Photo: Stockbyte/Stockbyte/Getty Images
The first thing you should know if you're allergic to lipstick is that misery loves company -- contact reactions to lipstick are actually not uncommon. Lipsticks contain a plethora of sensitizing ingredients, from pigments and fragrances to sunscreens, lanolin, benzoin, petrolatum and saccharine -- yes, saccharin! Lipstick allergies can cause redness and blisters along the lip line as well as itching, peeling and sometimes even swelling. If you and lipstick are splitsville but you can't quite bear going bare, try some alternative ideas.
There are a handful of hypoallergenic lipsticks on the market that you might explore if you find you have a lipstick sensitivity. They omit the usual suspects such as lanolin and artificial dyes and substitute milder and more natural ingredients. Hypoallergenic lip glosses and balms are worth checking out, too, as they contain less pigment than traditional lipsticks. Note that "dermatologist tested" is not the same as truly hypoallergenic -- look for the latter on the label.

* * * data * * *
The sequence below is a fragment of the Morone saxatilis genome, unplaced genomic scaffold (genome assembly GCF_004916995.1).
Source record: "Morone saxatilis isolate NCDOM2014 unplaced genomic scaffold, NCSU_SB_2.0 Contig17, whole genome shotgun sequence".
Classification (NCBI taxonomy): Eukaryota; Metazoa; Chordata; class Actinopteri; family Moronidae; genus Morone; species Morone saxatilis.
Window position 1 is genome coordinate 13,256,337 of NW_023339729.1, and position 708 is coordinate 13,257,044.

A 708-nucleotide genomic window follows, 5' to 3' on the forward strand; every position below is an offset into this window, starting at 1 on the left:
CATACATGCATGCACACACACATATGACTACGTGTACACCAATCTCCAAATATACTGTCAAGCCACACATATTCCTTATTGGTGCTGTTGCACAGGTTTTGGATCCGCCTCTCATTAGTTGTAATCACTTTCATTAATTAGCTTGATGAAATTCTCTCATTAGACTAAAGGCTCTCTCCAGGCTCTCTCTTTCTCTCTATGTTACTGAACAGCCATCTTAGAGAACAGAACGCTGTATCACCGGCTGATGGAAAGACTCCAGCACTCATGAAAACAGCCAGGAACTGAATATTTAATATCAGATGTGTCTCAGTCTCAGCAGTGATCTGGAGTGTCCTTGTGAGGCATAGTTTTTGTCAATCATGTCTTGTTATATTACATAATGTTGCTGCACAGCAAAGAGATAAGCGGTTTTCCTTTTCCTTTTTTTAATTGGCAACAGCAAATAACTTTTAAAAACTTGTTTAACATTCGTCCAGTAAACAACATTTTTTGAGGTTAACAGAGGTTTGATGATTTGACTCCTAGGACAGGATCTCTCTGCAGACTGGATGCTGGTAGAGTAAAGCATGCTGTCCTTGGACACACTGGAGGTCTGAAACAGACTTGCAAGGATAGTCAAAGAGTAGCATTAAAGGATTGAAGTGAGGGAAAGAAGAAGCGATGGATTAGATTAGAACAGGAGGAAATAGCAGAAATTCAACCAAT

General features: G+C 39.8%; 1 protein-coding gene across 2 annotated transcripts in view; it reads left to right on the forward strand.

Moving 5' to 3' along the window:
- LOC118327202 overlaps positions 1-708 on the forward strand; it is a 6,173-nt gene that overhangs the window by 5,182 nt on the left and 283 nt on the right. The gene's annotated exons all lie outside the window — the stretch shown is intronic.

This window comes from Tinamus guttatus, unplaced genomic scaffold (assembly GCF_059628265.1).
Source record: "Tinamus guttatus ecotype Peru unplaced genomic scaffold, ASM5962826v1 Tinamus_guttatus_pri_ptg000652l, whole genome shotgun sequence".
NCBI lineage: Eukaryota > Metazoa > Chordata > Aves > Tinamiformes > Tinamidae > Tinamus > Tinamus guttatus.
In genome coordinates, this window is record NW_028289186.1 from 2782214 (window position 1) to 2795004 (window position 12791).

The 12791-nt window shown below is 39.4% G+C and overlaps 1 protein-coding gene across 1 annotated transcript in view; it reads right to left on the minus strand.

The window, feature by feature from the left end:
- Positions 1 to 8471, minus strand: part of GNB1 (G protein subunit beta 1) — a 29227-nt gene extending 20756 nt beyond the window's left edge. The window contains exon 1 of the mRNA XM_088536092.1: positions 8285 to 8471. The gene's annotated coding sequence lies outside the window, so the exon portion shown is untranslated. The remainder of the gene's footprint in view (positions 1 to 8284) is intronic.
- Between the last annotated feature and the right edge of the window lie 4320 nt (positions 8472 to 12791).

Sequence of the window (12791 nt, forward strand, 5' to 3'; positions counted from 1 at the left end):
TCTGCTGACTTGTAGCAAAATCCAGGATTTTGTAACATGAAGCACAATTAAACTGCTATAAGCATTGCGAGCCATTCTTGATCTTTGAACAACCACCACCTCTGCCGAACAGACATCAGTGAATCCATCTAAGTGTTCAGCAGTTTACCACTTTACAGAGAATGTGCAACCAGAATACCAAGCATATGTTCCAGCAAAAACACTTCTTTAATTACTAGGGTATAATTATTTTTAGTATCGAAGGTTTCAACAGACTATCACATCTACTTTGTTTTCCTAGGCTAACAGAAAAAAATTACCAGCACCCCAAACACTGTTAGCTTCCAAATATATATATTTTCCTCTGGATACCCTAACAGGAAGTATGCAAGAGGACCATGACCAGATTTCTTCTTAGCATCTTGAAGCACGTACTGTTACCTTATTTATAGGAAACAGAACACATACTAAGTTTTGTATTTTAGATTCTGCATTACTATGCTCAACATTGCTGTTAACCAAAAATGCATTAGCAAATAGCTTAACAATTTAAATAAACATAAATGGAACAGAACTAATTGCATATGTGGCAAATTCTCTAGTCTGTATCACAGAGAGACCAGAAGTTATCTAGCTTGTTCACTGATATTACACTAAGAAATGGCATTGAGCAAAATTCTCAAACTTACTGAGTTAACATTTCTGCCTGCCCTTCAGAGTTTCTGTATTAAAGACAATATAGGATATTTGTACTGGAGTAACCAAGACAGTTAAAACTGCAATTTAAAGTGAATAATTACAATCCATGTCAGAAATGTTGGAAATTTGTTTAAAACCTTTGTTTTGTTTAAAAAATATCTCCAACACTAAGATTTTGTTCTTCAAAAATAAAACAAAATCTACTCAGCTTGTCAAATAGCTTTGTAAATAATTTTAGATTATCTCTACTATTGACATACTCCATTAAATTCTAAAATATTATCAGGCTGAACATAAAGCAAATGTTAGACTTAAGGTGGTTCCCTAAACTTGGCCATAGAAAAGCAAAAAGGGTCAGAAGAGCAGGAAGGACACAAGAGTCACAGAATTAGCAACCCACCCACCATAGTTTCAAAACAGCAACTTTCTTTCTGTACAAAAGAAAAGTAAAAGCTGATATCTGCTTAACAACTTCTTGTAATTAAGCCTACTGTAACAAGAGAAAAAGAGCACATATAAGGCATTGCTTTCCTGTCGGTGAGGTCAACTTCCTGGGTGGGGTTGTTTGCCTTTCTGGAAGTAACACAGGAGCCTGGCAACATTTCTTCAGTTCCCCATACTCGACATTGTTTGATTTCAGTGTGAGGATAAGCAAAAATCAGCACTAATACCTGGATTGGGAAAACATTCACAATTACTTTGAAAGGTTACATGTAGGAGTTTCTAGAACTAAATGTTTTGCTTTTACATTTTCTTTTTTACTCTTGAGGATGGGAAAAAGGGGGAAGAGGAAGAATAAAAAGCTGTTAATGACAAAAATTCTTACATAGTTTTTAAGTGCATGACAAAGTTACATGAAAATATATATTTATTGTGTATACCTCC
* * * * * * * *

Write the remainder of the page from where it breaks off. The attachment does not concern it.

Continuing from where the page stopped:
Try treating your lips with plain old food-grade olive oil. You don't need your fanciest gourmet extra-virgin bottle here. As long as it's 100 percent olive oil, it's good enough for cosmetic use. Olive oil keeps your lips hydrated and adds a hint of shine too. Plus it's all natural and low on the allergy sensitivity totem pole.
Another pantry alternative to use is coconut oil as a lip balm. Coconut oil has some advantages: It smells good, it tastes good and it's solid at room temperature, making it easy to apply. Like other natural oils, it will keep your lips shin, hydrated and soft.
If you want to achieve a temporary effect of plump, red, shiny lips, then eat some strawberries. Seriously! The fruit will impart a bit of natural red pigment to your lips. Plus, strawberries are great for hydration. Of course, only try this trick if you're sure you're not allergic to strawberries, since they, too, are a common sensitivity item. Bummer.